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issue: 01/15/2000

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vCity 1.0
by Dr. Adam L. Gruen

20 days in the life of a 21st century virtual city simulation.

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The Microsoft Decision
by Elizabeth Weaver Engel

The aftermath of the antitrust decision.

AOL Time Warner

The AOL Time Warner Merger
by Elizabeth Weaver Engel

It's been an exciting week in technology news. Tuesday morning, I sit down to my Washington Post and a scone and discover that AOL, who recently gobbled up Netscape, is now eyeing Time Warner. Wednesday morning, I sit down to my Washington Post and toast and a grapefruit and discover that AOL's stock, the asset they were planning to use to buy Time Warner, has taken a dive. Thursday morning, I sit down to my Washington Post and a bowl of granola and discover that aspects of the Justice Department proposed settlement offer for Microsoft have been leaked - and everyone was scooped by USA Today (the shame!). Then Friday, I sit down to my Washington Post and a fruit shake and discover that Bill Gates has resigned as CEO of the Evil Empire...oops, I meant favor of his good buddy Steve Ballmer. My head is spinning! What's going to arrive tomorrow morning over crepes - an Apple/Sun merger? Linus Torvalds buys IBM? A joint Steve Case-Bob Vila commercial for Time-Life's home improvement series?

So what does it all mean? I haven't a clue. Why did Bill Gates choose now to step down? Shot in the dark, but I'm guessing it has something to do with whatever is in that proposed Justice Department settlement that wasn't leaked. But what? I don't even have a good guess. Although I think breaking up Microsoft is starting to look inevitable. But the rest seems to be a crap shoot at the moment.

But I do know that the AOL Time Warner thing worries me. The business types are trumpeting a new era of partnership between old and new media, with new media providing the delivery-means-of-the-moment of old media's high quality, reputable content. The hot trend online is portal sites, but so far the big drawback has been that there's no there there. Portal sites have been mostly lists of links, which the average person is quite capable of generating for herself. To get those eyeballs back, you need to add some value beyond the standard Geocities homepage list o' links. After all, hasn't lack of quality content always been the main problem with the web?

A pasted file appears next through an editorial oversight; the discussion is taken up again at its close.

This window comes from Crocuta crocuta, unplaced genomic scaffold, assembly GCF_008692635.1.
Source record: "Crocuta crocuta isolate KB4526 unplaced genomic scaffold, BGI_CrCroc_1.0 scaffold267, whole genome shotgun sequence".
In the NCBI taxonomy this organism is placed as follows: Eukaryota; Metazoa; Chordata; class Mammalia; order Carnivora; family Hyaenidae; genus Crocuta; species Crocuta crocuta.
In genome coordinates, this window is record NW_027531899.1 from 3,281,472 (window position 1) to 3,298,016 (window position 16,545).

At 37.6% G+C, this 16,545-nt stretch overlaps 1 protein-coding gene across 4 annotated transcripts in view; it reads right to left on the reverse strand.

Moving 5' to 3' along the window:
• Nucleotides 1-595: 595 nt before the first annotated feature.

Well, no. I would argue that lack of "approved" content has always been the web's greatest strength. Remember the bad old days of communism and the cold war? One of the perpetual pieces of Evil Empire (I'm talking Russia during the Regan era here) evidence was the state- controlled press. Nobody could get any news the government didn't approve, and if there's one thing the Communist Party didn't have going for it, it was strong enforcement of full disclosure. Sure, I know that the US government isn't buying up the web. But big media business, the same small group of people who already control our purportedly free press, is.

The web has been the last bastion of the disgruntled, the odd, the angry, the lovesick, the alternative, the left wing nuts, the right wing nuts, the losers, the certifiable geniuses, and the certifiably insane. No, it did not make for a good footnote in your term paper. Yes, it did make for an excellent source of free wheeling discussion about everything under the sun. I know, I know. People have been decrying the end of the pure web, the web of geeks, the web where people interacted without regard for class, gender, race, color, or creed, the web of the free flow of ideas, almost since it started seeping into public consciousness in the early 1990's (do note that the early free interaction without regard for color, race, gender, class, yadda, yadda, was taking place mostly between upper middle-class white geek men. Not exactly a shining example of diversity.). But the insidious influence of big media really could be the death knell of the web as those of us who've been around for a few years know it.

The web has been one place where any yahoo with a modem could put up a site saying anything she wanted. Yeah, sure, much of it is horrible - bigoted, racist, exploitative - or just bad - sappy, ignorant, embarrassing, dumb, dull, pointless - or some combination of the above. But the possibility of flashes of brilliance, humor, insight, and profound social, economic, and political commentary was always there, and was even occasionally actualized.

Do we really want to lose that to the people who brought us Instant Messaging, People magazine, a Warner Brothers store in Times Square, the WB, and You've Got Mail?

Elizabeth Weaver Engel welcomes your comments on this article.


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